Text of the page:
Exploring the Causes of Spinal Stenosis

Exploring the Causes of Spinal Stenosis
Exploring the Causes of Spinal Stenosis

Spinal stenosis occurs when the spinal column narrows. This process can compress nerves in the spine and cause back pain and numbness that can run into the arms and legs, depending on which region of the spine is affected. If you’re suffering from spinal stenosis in Miami, your back doctor may recommend a decompression procedure. There are several different factors that can contribute to spinal stenosis, but here is a look at some of the most common ones. cervical spine model

Bone Overgrowth

In many cases, spinal stenosis is caused by wear and tear injuries associated with osteoarthritis. As the bones become weakened, spurs may grow. These bone spurs take up space in your spine and cause the spinal column to become narrow. As the spurs press on nerves in your back, you may begin to experience the back pain and tingling associated with spinal stenosis. This kind of spinal stenosis is most common in older people.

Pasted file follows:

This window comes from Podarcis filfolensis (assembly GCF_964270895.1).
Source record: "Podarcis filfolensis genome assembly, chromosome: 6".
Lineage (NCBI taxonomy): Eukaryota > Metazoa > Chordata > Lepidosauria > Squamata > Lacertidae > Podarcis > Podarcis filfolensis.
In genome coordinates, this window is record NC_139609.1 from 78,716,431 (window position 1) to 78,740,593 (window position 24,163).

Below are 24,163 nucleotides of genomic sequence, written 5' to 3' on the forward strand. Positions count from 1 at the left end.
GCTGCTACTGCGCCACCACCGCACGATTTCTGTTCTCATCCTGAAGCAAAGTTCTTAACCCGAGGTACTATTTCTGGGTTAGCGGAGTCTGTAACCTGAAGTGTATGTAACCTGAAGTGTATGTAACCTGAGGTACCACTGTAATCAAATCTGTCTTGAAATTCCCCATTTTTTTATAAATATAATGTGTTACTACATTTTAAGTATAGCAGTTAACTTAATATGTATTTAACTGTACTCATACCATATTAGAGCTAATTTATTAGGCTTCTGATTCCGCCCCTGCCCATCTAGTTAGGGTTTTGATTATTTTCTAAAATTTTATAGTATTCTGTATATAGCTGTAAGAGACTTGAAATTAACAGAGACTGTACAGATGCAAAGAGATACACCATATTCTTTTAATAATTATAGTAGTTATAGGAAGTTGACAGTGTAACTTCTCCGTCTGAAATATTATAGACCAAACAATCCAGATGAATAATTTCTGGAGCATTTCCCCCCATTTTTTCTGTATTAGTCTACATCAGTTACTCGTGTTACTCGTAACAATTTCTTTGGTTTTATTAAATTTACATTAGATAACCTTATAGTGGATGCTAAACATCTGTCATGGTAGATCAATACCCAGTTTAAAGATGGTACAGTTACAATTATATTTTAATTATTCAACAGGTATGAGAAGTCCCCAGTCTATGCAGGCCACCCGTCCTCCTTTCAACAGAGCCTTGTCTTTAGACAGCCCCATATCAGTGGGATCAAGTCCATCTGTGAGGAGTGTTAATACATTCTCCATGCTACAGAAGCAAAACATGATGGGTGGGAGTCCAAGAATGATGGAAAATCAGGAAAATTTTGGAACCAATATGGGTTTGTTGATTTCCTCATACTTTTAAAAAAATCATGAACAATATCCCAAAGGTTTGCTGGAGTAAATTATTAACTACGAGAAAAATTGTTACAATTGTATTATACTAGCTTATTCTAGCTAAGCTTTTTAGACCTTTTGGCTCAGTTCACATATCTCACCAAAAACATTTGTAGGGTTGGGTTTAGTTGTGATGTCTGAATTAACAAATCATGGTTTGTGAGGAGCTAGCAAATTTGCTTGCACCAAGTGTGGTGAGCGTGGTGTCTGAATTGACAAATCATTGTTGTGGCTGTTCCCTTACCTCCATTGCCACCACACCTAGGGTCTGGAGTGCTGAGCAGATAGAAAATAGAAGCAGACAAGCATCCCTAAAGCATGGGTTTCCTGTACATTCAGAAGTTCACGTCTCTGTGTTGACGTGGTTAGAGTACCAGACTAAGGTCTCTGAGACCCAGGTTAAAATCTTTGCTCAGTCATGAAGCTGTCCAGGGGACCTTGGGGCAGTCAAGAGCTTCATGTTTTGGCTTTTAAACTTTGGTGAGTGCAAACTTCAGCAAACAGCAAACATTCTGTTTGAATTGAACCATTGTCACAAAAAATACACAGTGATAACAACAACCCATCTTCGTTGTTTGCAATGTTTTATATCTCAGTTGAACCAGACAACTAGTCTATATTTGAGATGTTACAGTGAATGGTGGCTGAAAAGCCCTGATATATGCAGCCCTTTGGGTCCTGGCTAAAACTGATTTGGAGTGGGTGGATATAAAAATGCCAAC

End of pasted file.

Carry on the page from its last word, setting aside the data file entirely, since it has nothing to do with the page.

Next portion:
Herniated Discs

The vertebrae that run up and down your spine are separated by spongy discs that cushion the bones and prevent them from clashing together. These discs can become damage through injury or age, which causes them to slip out of their normal positions and press against the nerves in your spine. When this occurs, the discs are said to be herniated. Often, herniated discs are treated with spinal surgery.

Spinal Injuries

Acute injures can also lead to spinal stenosis. When a vertebrae fracture occurs, the displaced bone can become lodged in the spinal canal and press against the nerves. In some cases, tissue in the back can swell after an injury, which also puts pressure on the spinal canal. This kind of swelling can happen after an injury or during the recovery from another back surgery. Depending on the nature of the injury, waiting for the injury to heal could alleviate the spinal stenosis, or further treatment may be necessary.

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